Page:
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The Great Silence 'looks at a forgotten time'

10th November 2009

Juliet Nicolson's latest book offers insight into one of the neglected periods of modern history, according to one reviewer.

Writing in the Daily Telegraph, Linda Christmas explained that The Great Silence looks at the two years after the end of the First World War, which was marked by people mourning their lost loved-ones and former soldiers struggling with unemployment.

'Anyone who has read the author's book on the year 1911, The Perfect Summer, will feel at home, not just with her lucid writing style and appetite for detailed research, but also with some of the characters,' the reviewer suggested.

Christmas also said that Nicolson is successful in showing how people who enjoyed the pre-war Edwardian era would have been forced to deal with a completely changed reality just seven years later.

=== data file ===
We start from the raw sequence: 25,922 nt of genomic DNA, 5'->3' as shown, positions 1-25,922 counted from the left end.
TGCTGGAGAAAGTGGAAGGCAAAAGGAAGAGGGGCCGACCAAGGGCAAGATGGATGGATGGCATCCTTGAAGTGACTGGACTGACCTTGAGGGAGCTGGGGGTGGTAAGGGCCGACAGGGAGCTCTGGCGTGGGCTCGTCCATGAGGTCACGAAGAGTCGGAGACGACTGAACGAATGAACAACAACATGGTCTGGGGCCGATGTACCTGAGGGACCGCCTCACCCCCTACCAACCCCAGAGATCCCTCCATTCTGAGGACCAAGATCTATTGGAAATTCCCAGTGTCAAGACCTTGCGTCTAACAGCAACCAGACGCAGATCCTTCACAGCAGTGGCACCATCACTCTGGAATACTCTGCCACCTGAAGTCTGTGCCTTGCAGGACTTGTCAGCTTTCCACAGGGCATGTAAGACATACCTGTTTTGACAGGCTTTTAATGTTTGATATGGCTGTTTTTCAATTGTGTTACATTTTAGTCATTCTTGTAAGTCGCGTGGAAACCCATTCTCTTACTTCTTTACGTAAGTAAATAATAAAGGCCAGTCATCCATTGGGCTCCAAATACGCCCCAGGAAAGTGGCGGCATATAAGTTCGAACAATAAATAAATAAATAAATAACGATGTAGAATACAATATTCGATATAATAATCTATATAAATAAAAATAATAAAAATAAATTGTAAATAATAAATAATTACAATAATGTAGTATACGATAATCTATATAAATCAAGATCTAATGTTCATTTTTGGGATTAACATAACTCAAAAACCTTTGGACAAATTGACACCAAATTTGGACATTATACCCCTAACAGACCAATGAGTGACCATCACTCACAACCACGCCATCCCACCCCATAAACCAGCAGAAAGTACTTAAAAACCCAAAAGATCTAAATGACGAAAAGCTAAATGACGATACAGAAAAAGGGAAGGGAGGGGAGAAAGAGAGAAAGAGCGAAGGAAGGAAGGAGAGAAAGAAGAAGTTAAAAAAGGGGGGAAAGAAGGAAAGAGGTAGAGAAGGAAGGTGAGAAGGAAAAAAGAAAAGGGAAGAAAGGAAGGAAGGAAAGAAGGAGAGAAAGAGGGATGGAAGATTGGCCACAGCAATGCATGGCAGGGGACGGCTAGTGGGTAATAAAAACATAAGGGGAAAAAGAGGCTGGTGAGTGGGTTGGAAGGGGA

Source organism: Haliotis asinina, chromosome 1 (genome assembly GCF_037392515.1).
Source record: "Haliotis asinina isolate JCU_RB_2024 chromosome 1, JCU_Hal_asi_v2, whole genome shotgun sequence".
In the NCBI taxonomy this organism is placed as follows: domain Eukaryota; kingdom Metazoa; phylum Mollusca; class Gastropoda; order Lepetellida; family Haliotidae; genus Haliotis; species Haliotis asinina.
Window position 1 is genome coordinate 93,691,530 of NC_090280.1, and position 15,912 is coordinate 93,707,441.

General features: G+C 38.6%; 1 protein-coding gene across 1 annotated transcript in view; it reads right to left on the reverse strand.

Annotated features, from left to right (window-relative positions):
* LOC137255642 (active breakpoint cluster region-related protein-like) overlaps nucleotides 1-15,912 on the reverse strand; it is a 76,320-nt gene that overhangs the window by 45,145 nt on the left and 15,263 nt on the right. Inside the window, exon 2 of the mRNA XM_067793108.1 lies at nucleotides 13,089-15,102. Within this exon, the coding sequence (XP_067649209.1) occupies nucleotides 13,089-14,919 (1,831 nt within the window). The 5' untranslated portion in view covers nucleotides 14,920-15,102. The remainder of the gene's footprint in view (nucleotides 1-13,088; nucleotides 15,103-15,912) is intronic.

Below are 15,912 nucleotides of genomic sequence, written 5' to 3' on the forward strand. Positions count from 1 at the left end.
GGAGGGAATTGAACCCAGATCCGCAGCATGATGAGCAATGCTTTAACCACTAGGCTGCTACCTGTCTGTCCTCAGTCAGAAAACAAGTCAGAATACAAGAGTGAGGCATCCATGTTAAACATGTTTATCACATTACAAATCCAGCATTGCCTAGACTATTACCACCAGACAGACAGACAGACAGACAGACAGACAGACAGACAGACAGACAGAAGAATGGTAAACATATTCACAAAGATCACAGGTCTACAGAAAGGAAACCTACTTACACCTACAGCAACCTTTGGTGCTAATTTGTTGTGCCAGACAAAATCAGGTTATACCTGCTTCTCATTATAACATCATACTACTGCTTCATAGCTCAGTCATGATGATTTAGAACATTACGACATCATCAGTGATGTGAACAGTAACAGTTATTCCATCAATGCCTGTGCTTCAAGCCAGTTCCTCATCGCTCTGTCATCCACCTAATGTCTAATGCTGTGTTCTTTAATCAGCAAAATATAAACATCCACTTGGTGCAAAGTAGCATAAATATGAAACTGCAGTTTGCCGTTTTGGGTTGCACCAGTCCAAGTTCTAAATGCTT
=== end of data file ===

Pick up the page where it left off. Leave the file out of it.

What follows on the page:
However, she also pointed out that Nicolson focuses on the lives of the social elite, with the ordinary people featured in the book tending to be their chauffeurs or maids.

Reviewing The Great Silence in the Guardian, Francis Beckett said that Nicolson's technique of looking at snippets of everyday life allows her to deliver a sense of the past which is missing from conventional accounts of history.

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